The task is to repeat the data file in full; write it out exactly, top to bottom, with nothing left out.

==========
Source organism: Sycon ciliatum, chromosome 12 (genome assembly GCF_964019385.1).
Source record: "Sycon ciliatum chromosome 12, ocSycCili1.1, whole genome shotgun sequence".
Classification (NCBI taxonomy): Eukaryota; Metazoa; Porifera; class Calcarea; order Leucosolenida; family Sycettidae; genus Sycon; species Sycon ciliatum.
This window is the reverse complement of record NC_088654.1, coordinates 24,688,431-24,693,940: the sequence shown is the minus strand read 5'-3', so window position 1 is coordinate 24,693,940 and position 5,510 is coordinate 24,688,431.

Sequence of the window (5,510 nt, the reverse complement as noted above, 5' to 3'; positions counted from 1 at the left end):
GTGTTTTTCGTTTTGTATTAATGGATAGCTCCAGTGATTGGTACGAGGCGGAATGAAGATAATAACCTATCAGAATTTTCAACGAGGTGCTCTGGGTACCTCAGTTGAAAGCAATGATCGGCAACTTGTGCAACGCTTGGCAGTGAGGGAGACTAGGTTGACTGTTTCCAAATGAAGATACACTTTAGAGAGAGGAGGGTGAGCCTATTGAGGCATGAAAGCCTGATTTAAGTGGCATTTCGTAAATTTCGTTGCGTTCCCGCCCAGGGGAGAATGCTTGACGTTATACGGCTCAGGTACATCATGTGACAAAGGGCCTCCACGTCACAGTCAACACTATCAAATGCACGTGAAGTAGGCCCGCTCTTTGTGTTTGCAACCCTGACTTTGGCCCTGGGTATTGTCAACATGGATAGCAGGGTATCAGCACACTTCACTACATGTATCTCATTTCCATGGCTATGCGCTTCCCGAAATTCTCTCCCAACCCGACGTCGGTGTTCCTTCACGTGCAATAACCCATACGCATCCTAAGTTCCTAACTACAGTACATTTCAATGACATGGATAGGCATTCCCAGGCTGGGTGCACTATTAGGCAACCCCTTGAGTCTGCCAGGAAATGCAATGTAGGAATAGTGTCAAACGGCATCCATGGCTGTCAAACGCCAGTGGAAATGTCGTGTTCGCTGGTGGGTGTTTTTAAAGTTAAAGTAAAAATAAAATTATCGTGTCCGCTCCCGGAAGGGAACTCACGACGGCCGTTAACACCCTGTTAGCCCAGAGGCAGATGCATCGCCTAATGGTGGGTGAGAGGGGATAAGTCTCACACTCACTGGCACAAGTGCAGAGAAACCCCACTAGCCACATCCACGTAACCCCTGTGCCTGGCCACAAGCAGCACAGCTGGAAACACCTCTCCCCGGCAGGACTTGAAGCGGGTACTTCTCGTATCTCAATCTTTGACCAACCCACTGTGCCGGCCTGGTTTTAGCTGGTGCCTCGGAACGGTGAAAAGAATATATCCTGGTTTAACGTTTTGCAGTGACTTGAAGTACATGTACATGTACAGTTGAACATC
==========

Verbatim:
Source organism: Sycon ciliatum, chromosome 12 (genome assembly GCF_964019385.1).
Source record: "Sycon ciliatum chromosome 12, ocSycCili1.1, whole genome shotgun sequence".
Classification (NCBI taxonomy): Eukaryota; Metazoa; Porifera; class Calcarea; order Leucosolenida; family Sycettidae; genus Sycon; species Sycon ciliatum.
This window is the reverse complement of record NC_088654.1, coordinates 24,688,431-24,693,940: the sequence shown is the minus strand read 5'-3', so window position 1 is coordinate 24,693,940 and position 5,510 is coordinate 24,688,431.

Sequence of the window (5,510 nt, the reverse complement as noted above, 5' to 3'; positions counted from 1 at the left end):
GTGTTTTTCGTTTTGTATTAATGGATAGCTCCAGTGATTGGTACGAGGCGGAATGAAGATAATAACCTATCAGAATTTTCAACGAGGTGCTCTGGGTACCTCAGTTGAAAGCAATGATCGGCAACTTGTGCAACGCTTGGCAGTGAGGGAGACTAGGTTGACTGTTTCCAAATGAAGATACACTTTAGAGAGAGGAGGGTGAGCCTATTGAGGCATGAAAGCCTGATTTAAGTGGCATTTCGTAAATTTCGTTGCGTTCCCGCCCAGGGGAGAATGCTTGACGTTATACGGCTCAGGTACATCATGTGACAAAGGGCCTCCACGTCACAGTCAACACTATCAAATGCACGTGAAGTAGGCCCGCTCTTTGTGTTTGCAACCCTGACTTTGGCCCTGGGTATTGTCAACATGGATAGCAGGGTATCAGCACACTTCACTACATGTATCTCATTTCCATGGCTATGCGCTTCCCGAAATTCTCTCCCAACCCGACGTCGGTGTTCCTTCACGTGCAATAACCCATACGCATCCTAAGTTCCTAACTACAGTACATTTCAATGACATGGATAGGCATTCCCAGGCTGGGTGCACTATTAGGCAACCCCTTGAGTCTGCCAGGAAATGCAATGTAGGAATAGTGTCAAACGGCATCCATGGCTGTCAAACGCCAGTGGAAATGTCGTGTTCGCTGGTGGGTGTTTTTAAAGTTAAAGTAAAAATAAAATTATCGTGTCCGCTCCCGGAAGGGAACTCACGACGGCCGTTAACACCCTGTTAGCCCAGAGGCAGATGCATCGCCTAATGGTGGGTGAGAGGGGATAAGTCTCACACTCACTGGCACAAGTGCAGAGAAACCCCACTAGCCACATCCACGTAACCCCTGTGCCTGGCCACAAGCAGCACAGCTGGAAACACCTCTCCCCGGCAGGACTTGAAGCGGGTACTTCTCGTATCTCAATCTTTGACCAACCCACTGTGCCGGCCTGGTTTTAGCTGGTGCCTCGGAACGGTGAAAAGAATATATCCTGGTTTAACGTTTTGCAGTGACTTGAAGTACATGTACATGTACAGTTGAACATC